War of the Rebellion: Serial 005 Page 0721 CORRESPONDENCE, ETC.-UNION.

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Brigadier General L. THOMAS,

Adjutant-General U. S. Army, Washington, D. C.:

GENERAL: I have the honor to submit for the consideration of the General-in-Chief the following:

1. Up to the present date there is but little force of rebels scattered along the southern and western border of this department and covering the railroad lines adjacent thereto..

2. Two columns organized as secretly as possible, with pack-trains and shelter-tents, instead of wagons and tents, carrying hand-miles for grinding corn for bread, one moving from Big Sandy Valley, the other from Raleigh Court-House, would be able to strike the Southwestern Virginia and Tennessee Railroad at Abingdon on the west and Central on the east, and completely break that road up and hold the valley.

3. The present force in the Big Sandy and Guyandotte Valleys, aided by one or two more regiments and under one commander, would suffice for one column. Five more regiments in Kanawha Valley would give strength enough for the other; that is to say, eight more regiments, including one of cavalry, would answer and hold the Kanawha Valley strongly enough for all probable purposes.

4. There would be required not more than 2,000 animals in addition to those any on hand to carry out these plans.

5. I have now about 100 trained packers, and orders are being executed by which all the teamsters of every regiment in this department will be instructed in packing.

6. There may probably be found forage enough on the routes to subsist the trains through to the valley and certainly enough there.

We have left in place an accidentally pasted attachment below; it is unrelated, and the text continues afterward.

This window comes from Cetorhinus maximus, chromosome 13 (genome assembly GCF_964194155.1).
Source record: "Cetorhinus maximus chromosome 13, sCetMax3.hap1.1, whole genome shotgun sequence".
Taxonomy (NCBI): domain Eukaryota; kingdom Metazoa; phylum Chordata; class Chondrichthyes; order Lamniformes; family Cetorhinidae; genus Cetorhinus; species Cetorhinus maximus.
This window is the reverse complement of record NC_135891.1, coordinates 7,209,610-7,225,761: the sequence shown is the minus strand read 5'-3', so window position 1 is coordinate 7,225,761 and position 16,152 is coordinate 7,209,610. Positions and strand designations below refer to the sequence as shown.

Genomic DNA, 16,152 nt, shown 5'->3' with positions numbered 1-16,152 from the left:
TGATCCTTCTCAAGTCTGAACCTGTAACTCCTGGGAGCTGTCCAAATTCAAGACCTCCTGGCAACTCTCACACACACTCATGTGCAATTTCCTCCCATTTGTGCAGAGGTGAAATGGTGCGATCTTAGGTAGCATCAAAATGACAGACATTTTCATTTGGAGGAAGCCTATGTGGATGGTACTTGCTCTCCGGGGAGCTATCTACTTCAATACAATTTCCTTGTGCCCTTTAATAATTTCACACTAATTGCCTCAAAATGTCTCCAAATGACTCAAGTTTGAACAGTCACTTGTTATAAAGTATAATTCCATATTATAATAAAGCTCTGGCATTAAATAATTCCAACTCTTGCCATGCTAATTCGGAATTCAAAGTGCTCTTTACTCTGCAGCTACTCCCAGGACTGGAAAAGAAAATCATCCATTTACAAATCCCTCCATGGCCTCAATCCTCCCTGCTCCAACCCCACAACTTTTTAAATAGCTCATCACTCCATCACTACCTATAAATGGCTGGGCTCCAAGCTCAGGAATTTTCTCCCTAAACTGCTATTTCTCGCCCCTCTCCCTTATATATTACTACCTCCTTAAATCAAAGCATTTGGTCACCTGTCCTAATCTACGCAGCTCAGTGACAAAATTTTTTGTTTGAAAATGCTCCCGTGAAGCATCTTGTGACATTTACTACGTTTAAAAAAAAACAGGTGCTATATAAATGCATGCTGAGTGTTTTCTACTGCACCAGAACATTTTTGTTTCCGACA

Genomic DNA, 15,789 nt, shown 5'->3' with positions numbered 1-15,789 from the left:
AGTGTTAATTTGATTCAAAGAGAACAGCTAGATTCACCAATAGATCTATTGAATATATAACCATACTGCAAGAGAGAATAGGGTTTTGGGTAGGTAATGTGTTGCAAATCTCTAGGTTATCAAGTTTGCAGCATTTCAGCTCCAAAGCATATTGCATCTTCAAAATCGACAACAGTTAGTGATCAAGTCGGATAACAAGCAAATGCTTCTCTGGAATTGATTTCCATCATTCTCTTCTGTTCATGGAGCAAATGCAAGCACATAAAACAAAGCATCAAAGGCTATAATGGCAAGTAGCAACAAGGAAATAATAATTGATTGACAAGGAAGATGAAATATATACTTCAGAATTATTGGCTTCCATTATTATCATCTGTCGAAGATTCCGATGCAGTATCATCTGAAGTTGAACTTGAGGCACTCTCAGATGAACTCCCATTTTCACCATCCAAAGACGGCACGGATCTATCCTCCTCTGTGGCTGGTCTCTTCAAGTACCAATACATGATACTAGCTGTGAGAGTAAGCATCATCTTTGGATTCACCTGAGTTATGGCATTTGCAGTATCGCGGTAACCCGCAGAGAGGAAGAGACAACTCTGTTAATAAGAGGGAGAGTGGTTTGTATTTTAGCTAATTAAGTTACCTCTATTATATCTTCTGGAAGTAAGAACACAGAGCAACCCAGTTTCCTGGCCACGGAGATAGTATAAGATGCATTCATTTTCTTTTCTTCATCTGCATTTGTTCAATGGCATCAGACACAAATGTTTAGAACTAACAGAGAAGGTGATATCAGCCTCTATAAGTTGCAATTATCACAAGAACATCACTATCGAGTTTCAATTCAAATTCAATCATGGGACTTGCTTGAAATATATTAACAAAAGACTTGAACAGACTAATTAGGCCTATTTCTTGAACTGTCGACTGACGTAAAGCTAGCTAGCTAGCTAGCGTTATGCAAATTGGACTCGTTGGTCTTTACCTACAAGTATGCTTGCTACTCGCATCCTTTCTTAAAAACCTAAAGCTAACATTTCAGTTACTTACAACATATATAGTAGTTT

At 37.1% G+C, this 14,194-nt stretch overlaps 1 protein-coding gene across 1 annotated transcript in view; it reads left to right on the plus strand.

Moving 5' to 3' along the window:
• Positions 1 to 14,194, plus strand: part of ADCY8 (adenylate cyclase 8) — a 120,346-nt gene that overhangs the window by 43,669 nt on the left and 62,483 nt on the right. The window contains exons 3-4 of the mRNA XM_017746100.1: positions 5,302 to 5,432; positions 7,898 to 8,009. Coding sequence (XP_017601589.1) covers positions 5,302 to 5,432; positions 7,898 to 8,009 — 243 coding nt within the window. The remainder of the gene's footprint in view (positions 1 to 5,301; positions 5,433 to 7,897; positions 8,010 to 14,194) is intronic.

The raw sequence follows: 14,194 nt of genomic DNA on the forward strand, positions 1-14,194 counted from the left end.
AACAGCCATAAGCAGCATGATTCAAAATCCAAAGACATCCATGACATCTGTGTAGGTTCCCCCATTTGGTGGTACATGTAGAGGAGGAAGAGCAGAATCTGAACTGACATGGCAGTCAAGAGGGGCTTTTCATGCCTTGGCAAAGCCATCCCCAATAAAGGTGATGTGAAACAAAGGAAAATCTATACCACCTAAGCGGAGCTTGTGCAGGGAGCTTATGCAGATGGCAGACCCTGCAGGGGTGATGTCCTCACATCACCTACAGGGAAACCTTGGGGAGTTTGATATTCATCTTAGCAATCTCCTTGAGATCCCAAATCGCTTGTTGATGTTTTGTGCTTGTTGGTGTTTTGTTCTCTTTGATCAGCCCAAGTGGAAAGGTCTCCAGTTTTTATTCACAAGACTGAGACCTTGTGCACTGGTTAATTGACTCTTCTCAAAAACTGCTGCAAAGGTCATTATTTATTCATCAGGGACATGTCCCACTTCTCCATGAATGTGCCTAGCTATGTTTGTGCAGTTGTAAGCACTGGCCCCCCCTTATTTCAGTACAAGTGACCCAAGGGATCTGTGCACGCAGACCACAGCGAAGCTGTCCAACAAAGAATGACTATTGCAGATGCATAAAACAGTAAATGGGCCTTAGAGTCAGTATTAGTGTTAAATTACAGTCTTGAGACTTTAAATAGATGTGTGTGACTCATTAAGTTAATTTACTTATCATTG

7. If the General-in-Chief sees great military advantages in carrying out the complete disruption of that rebel railroad route, and will give me directions to prepare the ways and means of doing it on the general plan indicated, or any modification thereof found desirable, and will place the west side of Big Sandy with its present force under my command, I will be answerable for the work.

8. I wish orders in reference [to] General Denver, who informs me he is ordered to report to me.

9. I wish Hartsuff to command to Big Sandy column in I can possibly get him.

Very respectfully, your obedient servant,


Brigadier-General, U. S. Army.


Brigadier General S. WILLIAMS,

Assistant Adjutant-General, Washington, D. C.:

GENERAL: Owing to the discontent existing among the rebel troops, and the oppressive measures adopted to force citizens of Virginia into the service of the Confederate States, the number of deserters and refugees from rebels at Hancock is becoming very large, and the expense of transportation correspondingly great. Cannot we limit the number

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